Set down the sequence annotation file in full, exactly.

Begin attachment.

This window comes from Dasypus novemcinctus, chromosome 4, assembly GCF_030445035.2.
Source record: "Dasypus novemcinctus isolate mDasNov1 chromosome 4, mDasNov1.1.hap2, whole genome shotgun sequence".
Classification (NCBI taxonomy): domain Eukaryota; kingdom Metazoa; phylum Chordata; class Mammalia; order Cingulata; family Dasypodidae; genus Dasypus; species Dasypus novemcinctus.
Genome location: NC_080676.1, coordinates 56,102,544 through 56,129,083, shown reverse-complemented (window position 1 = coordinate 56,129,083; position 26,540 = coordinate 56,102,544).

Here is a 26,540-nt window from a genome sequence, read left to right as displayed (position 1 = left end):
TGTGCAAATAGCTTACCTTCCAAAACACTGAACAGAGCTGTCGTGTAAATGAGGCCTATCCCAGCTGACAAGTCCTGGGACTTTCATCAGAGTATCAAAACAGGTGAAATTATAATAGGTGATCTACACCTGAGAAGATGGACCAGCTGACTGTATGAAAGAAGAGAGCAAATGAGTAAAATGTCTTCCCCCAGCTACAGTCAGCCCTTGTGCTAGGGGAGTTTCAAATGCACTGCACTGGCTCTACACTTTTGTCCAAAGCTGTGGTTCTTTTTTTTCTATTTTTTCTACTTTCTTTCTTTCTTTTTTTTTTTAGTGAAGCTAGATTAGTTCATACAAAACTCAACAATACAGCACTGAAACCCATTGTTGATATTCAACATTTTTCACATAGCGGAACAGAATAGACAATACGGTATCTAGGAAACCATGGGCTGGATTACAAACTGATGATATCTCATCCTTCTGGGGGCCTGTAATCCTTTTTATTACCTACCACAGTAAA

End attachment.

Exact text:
This window comes from Dasypus novemcinctus, chromosome 4, assembly GCF_030445035.2.
Source record: "Dasypus novemcinctus isolate mDasNov1 chromosome 4, mDasNov1.1.hap2, whole genome shotgun sequence".
Classification (NCBI taxonomy): domain Eukaryota; kingdom Metazoa; phylum Chordata; class Mammalia; order Cingulata; family Dasypodidae; genus Dasypus; species Dasypus novemcinctus.
Genome location: NC_080676.1, coordinates 56,102,544 through 56,129,083, shown reverse-complemented (window position 1 = coordinate 56,129,083; position 26,540 = coordinate 56,102,544).

Here is a 26,540-nt window from a genome sequence, read left to right as displayed (position 1 = left end):
TGTGCAAATAGCTTACCTTCCAAAACACTGAACAGAGCTGTCGTGTAAATGAGGCCTATCCCAGCTGACAAGTCCTGGGACTTTCATCAGAGTATCAAAACAGGTGAAATTATAATAGGTGATCTACACCTGAGAAGATGGACCAGCTGACTGTATGAAAGAAGAGAGCAAATGAGTAAAATGTCTTCCCCCAGCTACAGTCAGCCCTTGTGCTAGGGGAGTTTCAAATGCACTGCACTGGCTCTACACTTTTGTCCAAAGCTGTGGTTCTTTTTTTTCTATTTTTTCTACTTTCTTTCTTTCTTTTTTTTTTTAGTGAAGCTAGATTAGTTCATACAAAACTCAACAATACAGCACTGAAACCCATTGTTGATATTCAACATTTTTCACATAGCGGAACAGAATAGACAATACGGTATCTAGGAAACCATGGGCTGGATTACAAACTGATGATATCTCATCCTTCTGGGGGCCTGTAATCCTTTTTATTACCTACCACAGTAAA